A recent stay in India has enabled me to get a much better understanding of the Indian new car market and its dynamics which have very unique characteristics. Understanding India is essential in today’s worldwide automotive scene – a lot of the innovation taking place here will soon be applied to other developing markets (like Africa).
Ford dropped a
heavy light weight military-grade aluminum gauntlet with a metallic thud when they announced that the aluminum-intensive F-150. With up to 97% of the body being made of aluminum, and with Ford’s claims that it has dropped 700 pounds off the truck’s curb weight, the industry took notice. So much so, that GM announced their plans for an aluminum Chevrolet Silverado and GMC Sierra shortly after the North American International Autoshow, where the F150 was debuted.
According to WardsAuto reported that some analysts are not quite as impressed, and are unsure whether or not it will make as large of an impact as expected.
Launching the “world’s cheapest car,” the Nano, into one of the world’s fastest growing auto markets, India, looked like a surefire concept back in 2009. Today, it looks stupid. Like many surefire concepts, the Nano turned out to be a dud. Says India’ Economic Times:
“After several years of disappointing sales, it has now become clear that the snubnosed hatchback’s unique selling point — its price — was actually a commercial sticking point. (Read More…)
Tata’s Nano was launched with much fanfare in 2009, as the world’s cheapest car and a symbol of India’s automotive and economic aspirations. But first Tata had problems with its factory, which was to be built on land [allegedly] stolen from local farmers. Then, early last year, the cars started catching fire and refused to stop. Then finance was the issue, and when Tata revamped its finance, advertising and retail presence, it looked like things were beginning to improve. It turns out the bump was short-lived. After hitting 5k monthly sales last December, volume has fallen again dropping to 3,260 units in July (1/8th the volume of its main rival the Maruti Suzuki Alto) according to indiancarsbikes.in, which reckons
Startlingly, the most fuel efficient petrol car in the country, which is the most inexpensive too isn’t finding takers in a market troubled by high petrol prices and rising loan interest rates, that is clearly favoring cheaper and more fuel efficient cars… the market isn’t biting and the Nano sales have begun the downward spiral, this time continually.
So, what’s Tata going to fix to get its attempt at “India’s Model T” back off the ground. How about “everything”?
Emboldened Tata has announced new plans to export their Nano. To markets such as Thailand, Sri Lanka and Bangladesh. And Tata will do that carefully. “We will go after these markets one after another,” Tata CEO Carl-Peter Forster told Bloomberg at an industry event in Bochum, Germany. Gone are bravado and hype. No more mentions to export the $3,000 car to Europe or god forbid the U.S.A. (Read More…)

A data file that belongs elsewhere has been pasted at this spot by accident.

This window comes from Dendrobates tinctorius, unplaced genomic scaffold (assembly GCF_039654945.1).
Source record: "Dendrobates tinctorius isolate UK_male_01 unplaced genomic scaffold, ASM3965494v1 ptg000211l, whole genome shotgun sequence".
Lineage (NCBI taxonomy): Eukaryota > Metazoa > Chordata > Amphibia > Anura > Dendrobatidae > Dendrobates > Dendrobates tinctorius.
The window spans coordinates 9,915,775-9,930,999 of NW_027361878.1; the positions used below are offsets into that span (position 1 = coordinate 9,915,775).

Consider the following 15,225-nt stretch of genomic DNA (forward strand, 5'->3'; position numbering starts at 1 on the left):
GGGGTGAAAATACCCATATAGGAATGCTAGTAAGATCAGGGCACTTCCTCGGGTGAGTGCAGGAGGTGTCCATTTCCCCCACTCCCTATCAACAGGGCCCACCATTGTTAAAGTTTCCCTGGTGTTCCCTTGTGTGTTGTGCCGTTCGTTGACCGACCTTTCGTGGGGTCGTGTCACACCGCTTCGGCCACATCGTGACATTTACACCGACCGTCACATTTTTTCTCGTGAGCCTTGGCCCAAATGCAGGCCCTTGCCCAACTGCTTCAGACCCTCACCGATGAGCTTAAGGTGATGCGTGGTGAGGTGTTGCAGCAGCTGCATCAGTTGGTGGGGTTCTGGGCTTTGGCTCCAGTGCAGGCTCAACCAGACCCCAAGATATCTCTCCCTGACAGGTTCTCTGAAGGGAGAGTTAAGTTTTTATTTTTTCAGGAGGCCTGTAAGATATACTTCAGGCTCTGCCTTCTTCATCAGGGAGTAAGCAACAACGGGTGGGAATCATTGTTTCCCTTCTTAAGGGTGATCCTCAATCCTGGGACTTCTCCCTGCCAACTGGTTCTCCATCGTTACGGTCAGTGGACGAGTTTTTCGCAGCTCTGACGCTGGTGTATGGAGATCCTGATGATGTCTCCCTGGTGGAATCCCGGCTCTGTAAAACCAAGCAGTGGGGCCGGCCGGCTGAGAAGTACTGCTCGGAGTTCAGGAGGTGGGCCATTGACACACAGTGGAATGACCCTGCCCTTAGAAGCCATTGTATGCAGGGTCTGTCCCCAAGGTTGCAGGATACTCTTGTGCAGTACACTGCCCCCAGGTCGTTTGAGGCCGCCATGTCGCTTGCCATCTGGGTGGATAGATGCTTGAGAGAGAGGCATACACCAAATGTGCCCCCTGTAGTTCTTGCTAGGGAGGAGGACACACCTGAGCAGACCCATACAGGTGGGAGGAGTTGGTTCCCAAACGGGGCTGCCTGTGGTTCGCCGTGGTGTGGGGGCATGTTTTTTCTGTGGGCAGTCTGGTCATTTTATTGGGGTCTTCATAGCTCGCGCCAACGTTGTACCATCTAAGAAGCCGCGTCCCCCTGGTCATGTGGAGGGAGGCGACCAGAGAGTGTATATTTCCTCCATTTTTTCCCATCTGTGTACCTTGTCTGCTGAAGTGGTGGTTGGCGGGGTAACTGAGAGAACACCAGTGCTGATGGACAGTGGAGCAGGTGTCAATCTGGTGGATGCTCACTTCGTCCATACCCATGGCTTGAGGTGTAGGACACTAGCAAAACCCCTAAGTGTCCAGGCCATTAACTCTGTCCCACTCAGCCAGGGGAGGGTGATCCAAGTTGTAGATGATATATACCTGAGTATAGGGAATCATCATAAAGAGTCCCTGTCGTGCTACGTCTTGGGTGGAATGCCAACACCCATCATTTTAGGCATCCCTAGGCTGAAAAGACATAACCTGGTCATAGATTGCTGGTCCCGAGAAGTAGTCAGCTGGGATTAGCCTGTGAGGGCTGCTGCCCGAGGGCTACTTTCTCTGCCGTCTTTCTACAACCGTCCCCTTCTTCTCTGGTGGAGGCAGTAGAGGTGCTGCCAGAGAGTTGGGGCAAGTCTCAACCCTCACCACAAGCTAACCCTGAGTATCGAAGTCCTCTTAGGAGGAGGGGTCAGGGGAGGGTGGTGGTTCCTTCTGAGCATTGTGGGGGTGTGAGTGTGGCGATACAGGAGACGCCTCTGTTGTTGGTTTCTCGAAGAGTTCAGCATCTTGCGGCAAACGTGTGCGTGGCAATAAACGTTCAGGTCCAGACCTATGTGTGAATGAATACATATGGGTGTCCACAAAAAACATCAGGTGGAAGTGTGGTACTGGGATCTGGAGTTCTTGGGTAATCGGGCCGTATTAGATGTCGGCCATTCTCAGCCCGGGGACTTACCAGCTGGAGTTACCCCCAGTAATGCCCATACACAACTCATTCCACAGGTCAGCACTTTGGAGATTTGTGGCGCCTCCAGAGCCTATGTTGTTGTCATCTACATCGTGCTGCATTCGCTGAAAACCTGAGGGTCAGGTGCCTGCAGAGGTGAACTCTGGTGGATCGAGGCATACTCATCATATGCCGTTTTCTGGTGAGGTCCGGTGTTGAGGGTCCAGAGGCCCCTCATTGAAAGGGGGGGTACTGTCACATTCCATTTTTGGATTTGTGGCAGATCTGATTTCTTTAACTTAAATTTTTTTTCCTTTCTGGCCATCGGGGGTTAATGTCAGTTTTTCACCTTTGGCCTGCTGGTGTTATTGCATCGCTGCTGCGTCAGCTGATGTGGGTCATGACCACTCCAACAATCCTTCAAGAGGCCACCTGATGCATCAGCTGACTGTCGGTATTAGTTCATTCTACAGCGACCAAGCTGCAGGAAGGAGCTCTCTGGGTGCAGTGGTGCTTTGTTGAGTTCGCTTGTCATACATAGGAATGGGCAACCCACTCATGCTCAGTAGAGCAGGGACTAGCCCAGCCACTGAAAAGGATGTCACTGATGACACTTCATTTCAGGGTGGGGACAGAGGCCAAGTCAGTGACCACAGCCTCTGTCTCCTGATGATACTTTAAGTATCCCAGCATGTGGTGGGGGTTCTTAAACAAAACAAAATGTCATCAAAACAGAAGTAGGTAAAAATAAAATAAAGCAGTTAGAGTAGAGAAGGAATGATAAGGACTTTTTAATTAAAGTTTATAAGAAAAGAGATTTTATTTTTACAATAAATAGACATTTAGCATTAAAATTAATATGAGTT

Tata is doing everything possible to revive the shriveled sales of the Nano. Sales of the ultra-lowpriced Nano recently crashed to ultralow levels: In November, only 509 units changed hands, reluctantly. The success of the much hyped diminutive conveyance more and more looks like a flash in the pan, literally. The Nano became infamous for going up on flames. Then, Tata had to raise the ultralow price a few times. On top of that, Nano buyers were seen as bad credit risks by Indian banks and were hit with ultrahigh interest rates. Stir, simmer, and you have a recipe for disaster. Now, Tata has decided to fight back. However, the counter-offensive appears less inspired compared to the enthusiasm when the car was launched. (Read More…)
Bloomberg reports that the world’s cheapest car, the Tata Nano has seen its sales drop from the point where it had to hold a lottery to choose buyers for its first 100k units to last month’s all-time low of only 509 units sold. Tata has raised the price twice this year, bumping the MSRP by 4 percent in July and then adding another $200 to the price in October. This, in addition to the Nano’s fire-related issues and the inability of Indian consumers to secure financing for the microcar is being blamed for the sales drop. Says Mahantesh Sabarad, an analyst with Fortune Equity Brokers (India) Ltd:
The product has had a difficult time in terms of its perception ever since those fire incidents came in. A lot of people bought the car in the initial sales period for its novelty factor and didn’t go for loans
Tata’s response: hire more sales staff and work with banks to secure loans for Nano customers. After all, the Indian automaker has 250k annual production capacity assigned to the Nano, so sales had better start picking up soon.
The Tata Nano was seen as the car which will set the Indian car market on fire. Unfortunately, it seems it’ll also roast its owners. (Read More…)
Tata reiterated its threat to invest the the U.S. and Europe with their bargain-basement Nano car. At an event held today in Toyko, Tata’s Vice Chairman Ravi Kant said that “Tata Motors now plans to take it forward to the developed markets in Europe and in the U.S.,” The Nikkei [sub] reports. “Now plans?” (Read More…)
At the Beijing Auto Show, Geely had a whacko two-seater, gullwing adorned concept car on display. I didn’t deem in worthy of mention, along with the hundreds of other whacko concepts. I didn’t even snap a picture. I wish I did. If Chinese media is not mistaken, I missed taking a picture of the world’s cheapest car, cheaper than the Tata Nano. (Read More…)